McPherse Thompson, Assistant Editor - Business
The company and assets of an elderly man taken over by his daughter during his illness have been returned to him by the courts in a case involving transactions that the judge pronounced fishy and reprehensible.
Lelieth Watts had transferred to herself a majority shareholding in her 88-year-old father's company, Watts Investments Limited, after he suffered a stroke.
She also took control of an apartment complex, whose rental income was Leslie Augustus Watts's main livelihood in retirement.
Supreme Court judge Ingrid Mangatal, in handing down judgment in favour of Leslie Watts, declared the transactions irregular and fictitious and ordered that the register of members of Watts Investments be amended by striking out all shares purportedly held by Lelieth Watts.
The judge also ordered that an injunction be issued restraining Lilieth from disposing of or doing any transactions with the shares of the company.
The elderly Watts sued his daughter through his guardian and next friend, Dr Lloyd Barnett, who had power of attorney to conduct his personal and business affairs. A 'next friend' acts in a legal capacity on behalf of another who does not have the faculties to handle their affairs. He was represented in the case by attorney Hugh Small, QC.
As laid out in the judgment, in the 1970s Mr Watts acquired the apartment complex at Shortwood Close from which he earns rental income - his chief livelihood. Watts Investments was the operating vehicle for the apartments.
Suffered brain damage
In March 2010, Watts was hospitalised for a stroke from which he suffered brain damage. He was discharged the following month.
But while he was in hospital and up to about May or June 2010, although he recognised persons, his cognitive functions were impaired.
Watts recovered some functionality around June 2010. Lelieth produced two power of attorney purportedly executed by her father on September 10, 2010 and January 17, 2011 in her favour.
Watts, in his lawsuit, said Lilieth transferred the majority shareholding of the company to herself, as well as Watts's 2002 Toyota Corona motor car, and called and participated in an annual general meeting of the company at which she was purportedly made a director.
Between 2010 and 2011 documents were also filed with the Companies Office of Jamaica on behalf of Watts Investments indicating a resolution was passed to increase the company's share capital, in addition to appointment and change of directors and company secretary, and allotment of a majority of shares to Miss Watts.
Farida Sanguinetti, a director and company secretary, whose shares were transferred after she allegedly signed a document to that effect, gave evidence that no meetings were held with directors and shareholders to give effect to those transactions and that she did not sign the transfer document.
Barnett told the court that he was appointed by the court on March 1, 2012 to manage Mr Watts affairs. But he later told Mr Watts there was little he could do as 51 per cent of the shares in Watts Investments had been transferred to Lilieth.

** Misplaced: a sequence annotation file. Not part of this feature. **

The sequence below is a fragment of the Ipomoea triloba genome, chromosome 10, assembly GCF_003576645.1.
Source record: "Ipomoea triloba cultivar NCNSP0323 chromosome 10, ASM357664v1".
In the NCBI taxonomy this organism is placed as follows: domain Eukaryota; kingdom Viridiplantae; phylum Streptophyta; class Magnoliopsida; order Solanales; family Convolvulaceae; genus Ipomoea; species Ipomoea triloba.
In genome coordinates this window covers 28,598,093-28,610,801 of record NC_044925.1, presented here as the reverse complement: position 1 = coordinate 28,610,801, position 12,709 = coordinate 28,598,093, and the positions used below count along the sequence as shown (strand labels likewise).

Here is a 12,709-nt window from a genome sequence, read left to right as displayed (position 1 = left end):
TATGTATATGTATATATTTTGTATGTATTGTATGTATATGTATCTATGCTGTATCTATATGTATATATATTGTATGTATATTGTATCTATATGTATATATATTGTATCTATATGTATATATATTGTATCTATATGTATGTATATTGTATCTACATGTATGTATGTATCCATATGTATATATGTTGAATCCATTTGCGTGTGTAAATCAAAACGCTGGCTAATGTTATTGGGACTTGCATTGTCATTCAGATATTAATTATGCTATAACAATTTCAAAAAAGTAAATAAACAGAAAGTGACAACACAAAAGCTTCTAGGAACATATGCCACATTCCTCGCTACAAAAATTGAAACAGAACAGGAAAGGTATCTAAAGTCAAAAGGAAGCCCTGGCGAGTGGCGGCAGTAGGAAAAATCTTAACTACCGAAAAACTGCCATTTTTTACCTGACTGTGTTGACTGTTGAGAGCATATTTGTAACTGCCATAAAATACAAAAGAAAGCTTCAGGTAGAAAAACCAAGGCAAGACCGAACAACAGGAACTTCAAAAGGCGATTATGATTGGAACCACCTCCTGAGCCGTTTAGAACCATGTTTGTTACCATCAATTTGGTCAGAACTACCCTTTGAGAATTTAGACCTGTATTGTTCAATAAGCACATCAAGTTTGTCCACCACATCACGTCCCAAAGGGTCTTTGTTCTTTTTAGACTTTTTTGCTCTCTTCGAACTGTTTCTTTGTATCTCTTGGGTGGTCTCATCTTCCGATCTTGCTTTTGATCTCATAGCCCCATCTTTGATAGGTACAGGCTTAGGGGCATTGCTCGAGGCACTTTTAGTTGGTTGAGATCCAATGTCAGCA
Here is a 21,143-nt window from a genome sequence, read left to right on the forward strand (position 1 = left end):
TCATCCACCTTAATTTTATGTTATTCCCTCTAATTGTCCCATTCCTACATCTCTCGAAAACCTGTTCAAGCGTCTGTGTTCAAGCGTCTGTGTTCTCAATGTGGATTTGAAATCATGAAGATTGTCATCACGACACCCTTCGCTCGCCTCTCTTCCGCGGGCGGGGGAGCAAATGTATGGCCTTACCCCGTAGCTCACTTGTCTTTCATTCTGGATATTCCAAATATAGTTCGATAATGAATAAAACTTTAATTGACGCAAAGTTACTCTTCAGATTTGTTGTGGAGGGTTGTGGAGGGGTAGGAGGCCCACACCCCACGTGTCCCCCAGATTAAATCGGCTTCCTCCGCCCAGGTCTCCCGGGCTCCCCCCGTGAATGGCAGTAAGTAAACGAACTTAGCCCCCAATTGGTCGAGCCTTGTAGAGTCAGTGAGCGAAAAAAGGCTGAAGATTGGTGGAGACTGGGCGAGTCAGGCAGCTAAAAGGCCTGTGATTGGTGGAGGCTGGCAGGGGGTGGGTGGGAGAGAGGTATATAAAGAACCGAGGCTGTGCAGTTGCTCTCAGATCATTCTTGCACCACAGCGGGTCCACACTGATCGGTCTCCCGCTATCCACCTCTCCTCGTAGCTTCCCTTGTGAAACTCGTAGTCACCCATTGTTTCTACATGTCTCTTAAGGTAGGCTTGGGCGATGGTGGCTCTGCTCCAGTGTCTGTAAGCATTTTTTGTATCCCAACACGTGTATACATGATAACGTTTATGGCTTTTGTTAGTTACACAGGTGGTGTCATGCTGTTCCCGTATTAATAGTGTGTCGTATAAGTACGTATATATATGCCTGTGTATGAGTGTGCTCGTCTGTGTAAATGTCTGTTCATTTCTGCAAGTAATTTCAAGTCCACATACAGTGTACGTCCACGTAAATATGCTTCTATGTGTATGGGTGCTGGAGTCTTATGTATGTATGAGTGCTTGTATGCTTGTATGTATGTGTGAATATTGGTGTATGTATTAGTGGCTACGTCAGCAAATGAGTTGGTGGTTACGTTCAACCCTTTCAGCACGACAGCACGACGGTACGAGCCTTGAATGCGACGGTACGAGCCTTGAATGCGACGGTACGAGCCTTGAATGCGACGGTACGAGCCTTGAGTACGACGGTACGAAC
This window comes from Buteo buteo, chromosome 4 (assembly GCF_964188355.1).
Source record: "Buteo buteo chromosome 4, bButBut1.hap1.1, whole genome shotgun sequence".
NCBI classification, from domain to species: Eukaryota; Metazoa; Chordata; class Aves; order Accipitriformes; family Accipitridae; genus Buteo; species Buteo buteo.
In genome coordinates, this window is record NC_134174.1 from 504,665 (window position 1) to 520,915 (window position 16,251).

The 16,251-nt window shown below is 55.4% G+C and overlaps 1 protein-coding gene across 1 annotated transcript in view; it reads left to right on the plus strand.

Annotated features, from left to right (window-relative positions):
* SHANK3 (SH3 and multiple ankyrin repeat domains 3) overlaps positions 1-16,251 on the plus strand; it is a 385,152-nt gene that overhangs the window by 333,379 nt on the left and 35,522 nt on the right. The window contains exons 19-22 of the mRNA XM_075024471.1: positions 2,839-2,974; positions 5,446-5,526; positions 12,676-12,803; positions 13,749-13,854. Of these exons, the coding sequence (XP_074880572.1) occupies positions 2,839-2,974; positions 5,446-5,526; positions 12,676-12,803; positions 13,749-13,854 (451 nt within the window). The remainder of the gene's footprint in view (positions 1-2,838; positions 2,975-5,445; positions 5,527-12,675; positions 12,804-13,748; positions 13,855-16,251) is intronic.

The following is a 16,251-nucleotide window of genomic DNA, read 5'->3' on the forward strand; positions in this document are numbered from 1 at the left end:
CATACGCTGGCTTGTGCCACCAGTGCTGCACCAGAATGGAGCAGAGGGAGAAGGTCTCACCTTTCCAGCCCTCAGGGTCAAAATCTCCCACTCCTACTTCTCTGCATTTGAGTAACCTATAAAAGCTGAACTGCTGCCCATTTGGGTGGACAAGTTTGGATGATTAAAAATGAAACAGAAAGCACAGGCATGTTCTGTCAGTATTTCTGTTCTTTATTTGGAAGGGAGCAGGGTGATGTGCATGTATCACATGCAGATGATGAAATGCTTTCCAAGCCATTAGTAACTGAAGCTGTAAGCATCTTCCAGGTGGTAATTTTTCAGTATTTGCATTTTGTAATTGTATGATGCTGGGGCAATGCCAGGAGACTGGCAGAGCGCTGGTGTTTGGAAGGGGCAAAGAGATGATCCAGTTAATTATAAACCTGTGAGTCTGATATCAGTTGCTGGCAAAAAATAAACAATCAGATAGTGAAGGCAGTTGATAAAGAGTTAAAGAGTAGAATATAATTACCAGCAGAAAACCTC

Lilieth, who says she lives at Shortwood Close but temporarily resides in the United States, told the court that she arrived in Jamaica in March 2010, shortly after her father got the stroke and that everything she did was done in accordance with his will and own volition.
Father Watts denied her claim.
Justice Mangatal said in her ruling that there was "something extremely fishy" about the documents used by Lilieth and accountant clerk Errol Mills, who said he was the accountant for Watts Investments, in a series of transactions to assume control of the business.
The relevant company documents relating to the alteration of the share capital were all filed after Leslie Watts's stroke, the judge noted.
"The resolution purportedly increasing the share capital was filed on 14th February 2011 at the Companies Office of Jamaica, but was signed by Lelieth Watts as a director, and is dated 7th November, 2006, a date when Miss Watts admittedly and incontestably had nothing to do with the company," the judge said.
"The document is clearly falsified."
Noting that the accounting clerk's role was critical, Justice Mangatal said she "did not form a favourable impression of Mr Mills. He appeared evasive, furtive and under cross-examination appeared to be looking for a spot to scurry into," she said.
"... Miss Watts and Mr Mills have, quite frankly, in tandem and separately, behaved in a morally reprehensible manner," the judge said.
Mills said he has worked for Watts Investments for more than 20 years.
"I found it quite troubling that Mr Mills did not disclose that he is neither a chartered accountant nor registered public accountant, had no professional status, and was only an accountant clerk, until he was cross-examined about it," Mangatal said.
Justice Mangatal also agreed with Small "that the explanations given for the increase of share capital and the transfer of shares are spurious, and given the power of attorney that Miss Watts had, were not necessary for the purposes of ensuring the continued management of the company."